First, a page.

To what extent does Russia’s role in conflicts in Syria and Ukraine influence its image in the eyes of Germans? Which aspects provoke criticism in German public opinion? And which do not touch Germans at all? Are Germans “a nation of ‘Russland-Versteher’” – understanding and sympathizing with Russia – as has often been assumed by those in and out of the country who would see more outspoken opposition to Putin and his policies? Do Germans equate “Russia” and “the Russians,” or is there some kind of differentiation?
These questions brought German Bertelsmann Stiftung and the Polish Institute of Public Affairs, to develop and commission a poll which was conducted amongst a representative group of Germans above the age of 14 between March 4th and March 12th, 2016, using a face-to-face method.
The majority of Germans do not see Vladimir Putin’s Russia as a credible international partner for Germany (64%). The annexation of Crimea, Russian troops’ participation in the conflict in eastern Ukraine, and the suppression of political opposition at home are the likely causes for the declining credibility of the Russian President among the Germans. Russia’s military engagement in Syria might have also contributed to this negative view. However, a significant number of Germans continue to express a more positive view of Putin’s Russia (28%).
The negative view of cooperation with Russia is likewise noticeable in at least one specific area of economic cooperation. The majority of German society (55%) have a negative view of the fact that German energy is strongly tied to Russia. At the same time, a significant share (39%) of respondents are of the opposite view; they believe the energy ties to be a positive development. The relatively low number of respondents who had no opinion (6%) demonstrates that Germans have an established view on the subject of Germany’s energy policy, at least insofar as Russia is concerned.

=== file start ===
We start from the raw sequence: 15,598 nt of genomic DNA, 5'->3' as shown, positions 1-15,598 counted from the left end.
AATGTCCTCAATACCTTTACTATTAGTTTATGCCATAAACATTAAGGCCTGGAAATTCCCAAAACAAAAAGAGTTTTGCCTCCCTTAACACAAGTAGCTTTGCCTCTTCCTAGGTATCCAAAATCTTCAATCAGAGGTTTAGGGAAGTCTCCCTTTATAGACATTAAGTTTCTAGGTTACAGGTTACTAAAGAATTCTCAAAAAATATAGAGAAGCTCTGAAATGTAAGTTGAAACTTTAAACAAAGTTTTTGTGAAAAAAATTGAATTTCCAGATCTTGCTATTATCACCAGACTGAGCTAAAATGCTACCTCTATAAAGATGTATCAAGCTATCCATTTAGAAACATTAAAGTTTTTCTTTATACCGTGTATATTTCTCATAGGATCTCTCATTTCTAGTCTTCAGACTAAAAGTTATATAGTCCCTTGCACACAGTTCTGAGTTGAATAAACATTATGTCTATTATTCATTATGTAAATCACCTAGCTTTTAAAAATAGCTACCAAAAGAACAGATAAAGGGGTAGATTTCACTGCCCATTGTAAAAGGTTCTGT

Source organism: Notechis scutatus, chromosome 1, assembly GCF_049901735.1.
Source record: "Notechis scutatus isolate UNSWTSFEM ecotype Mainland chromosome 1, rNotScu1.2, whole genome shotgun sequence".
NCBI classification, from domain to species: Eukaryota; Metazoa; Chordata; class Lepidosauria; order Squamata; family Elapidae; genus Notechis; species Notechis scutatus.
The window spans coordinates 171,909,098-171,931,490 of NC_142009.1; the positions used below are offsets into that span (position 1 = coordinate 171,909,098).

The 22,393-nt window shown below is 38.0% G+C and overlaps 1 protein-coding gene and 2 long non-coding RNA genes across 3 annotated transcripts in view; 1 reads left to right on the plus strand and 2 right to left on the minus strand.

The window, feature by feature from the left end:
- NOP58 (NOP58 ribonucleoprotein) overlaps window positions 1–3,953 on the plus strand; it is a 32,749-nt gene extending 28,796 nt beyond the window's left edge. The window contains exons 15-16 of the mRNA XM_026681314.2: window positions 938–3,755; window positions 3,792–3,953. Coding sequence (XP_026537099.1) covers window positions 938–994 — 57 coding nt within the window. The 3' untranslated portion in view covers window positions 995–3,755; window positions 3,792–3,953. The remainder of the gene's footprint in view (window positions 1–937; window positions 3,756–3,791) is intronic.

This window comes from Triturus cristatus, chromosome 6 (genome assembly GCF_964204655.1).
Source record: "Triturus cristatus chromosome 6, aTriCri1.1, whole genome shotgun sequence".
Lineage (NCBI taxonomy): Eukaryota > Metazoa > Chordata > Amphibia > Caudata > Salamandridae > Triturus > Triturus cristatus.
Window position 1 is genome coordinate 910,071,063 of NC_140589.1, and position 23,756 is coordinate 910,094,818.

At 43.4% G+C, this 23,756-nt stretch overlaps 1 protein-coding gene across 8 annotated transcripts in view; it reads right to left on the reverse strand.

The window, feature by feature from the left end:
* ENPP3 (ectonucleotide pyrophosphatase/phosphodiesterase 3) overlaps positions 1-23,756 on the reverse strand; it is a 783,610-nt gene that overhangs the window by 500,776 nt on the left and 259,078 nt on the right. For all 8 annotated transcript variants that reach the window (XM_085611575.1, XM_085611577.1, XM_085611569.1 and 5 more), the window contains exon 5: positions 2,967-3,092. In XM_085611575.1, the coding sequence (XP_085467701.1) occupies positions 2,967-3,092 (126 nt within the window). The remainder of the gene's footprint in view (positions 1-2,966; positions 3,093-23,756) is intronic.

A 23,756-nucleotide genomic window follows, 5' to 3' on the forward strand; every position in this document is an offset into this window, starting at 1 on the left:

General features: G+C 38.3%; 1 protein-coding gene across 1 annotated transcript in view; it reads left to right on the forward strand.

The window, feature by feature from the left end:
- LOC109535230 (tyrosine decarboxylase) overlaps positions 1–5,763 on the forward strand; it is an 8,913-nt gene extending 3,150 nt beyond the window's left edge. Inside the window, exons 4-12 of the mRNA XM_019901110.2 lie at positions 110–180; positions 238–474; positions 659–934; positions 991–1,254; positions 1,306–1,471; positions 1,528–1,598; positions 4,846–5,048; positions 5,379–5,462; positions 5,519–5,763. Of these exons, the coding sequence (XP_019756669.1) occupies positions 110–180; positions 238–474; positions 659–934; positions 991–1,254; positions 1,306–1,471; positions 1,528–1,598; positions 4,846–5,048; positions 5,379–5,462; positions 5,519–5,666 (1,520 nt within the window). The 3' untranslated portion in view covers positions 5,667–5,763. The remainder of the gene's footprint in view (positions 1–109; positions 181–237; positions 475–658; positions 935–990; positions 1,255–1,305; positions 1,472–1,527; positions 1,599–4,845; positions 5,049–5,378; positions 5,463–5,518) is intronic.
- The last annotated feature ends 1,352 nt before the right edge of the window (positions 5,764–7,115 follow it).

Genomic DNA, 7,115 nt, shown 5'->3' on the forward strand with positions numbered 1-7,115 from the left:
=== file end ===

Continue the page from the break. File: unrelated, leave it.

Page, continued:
German opinion has not changed very much over the past year. This year, just as last year, the dominant group favors maintaining sanctions (44% in 2015 and 46% in 2016). Some changes have taken place in terms of those who favor “strengthening sanctions” – the percentage of support fell from 23 to 16%. Conversely, the percentage of those who favor “softening sanctions” rose from 23% to 27%.
As a member of NATO and the EU, Germany is obliged – just as other allies – to defend its allies in the case of aggression on the part of an outside nation. Despite this obligation, over half of Germans do not support sending their soldiers to defend NATO members such as Poland or the Baltic states if ever they were attacked by Russia (57%). Only one out of three Germans (31%) believes that if one of those countries were attacked, Germany should fulfill its obligations as a NATO and EU member and stand in defense of the country that was attacked.
In contrast to the negative views of the Russian government’s policies, Germans hold mostly positive opinions about the place of Russians in German society. Most of the respondents have nothing against the prospect of Russians working alongside them, permanently settling in Germany, or being their neighbors. The acceptance for Russians as co-workers, neighbors or residents is, respectively, 69%, 65% and 61%. Russians are less popular in social roles such as friends (45%), bosses (39%), and son/daughter-in-law (35%), all roles which are more personal and indicate greater fraternity and dependence. There are no differences between the views of western and eastern Germans. Compared to 2013, the level of acceptance has grown by a small amount.
belsat.eu, following bertelsmann-stiftung.de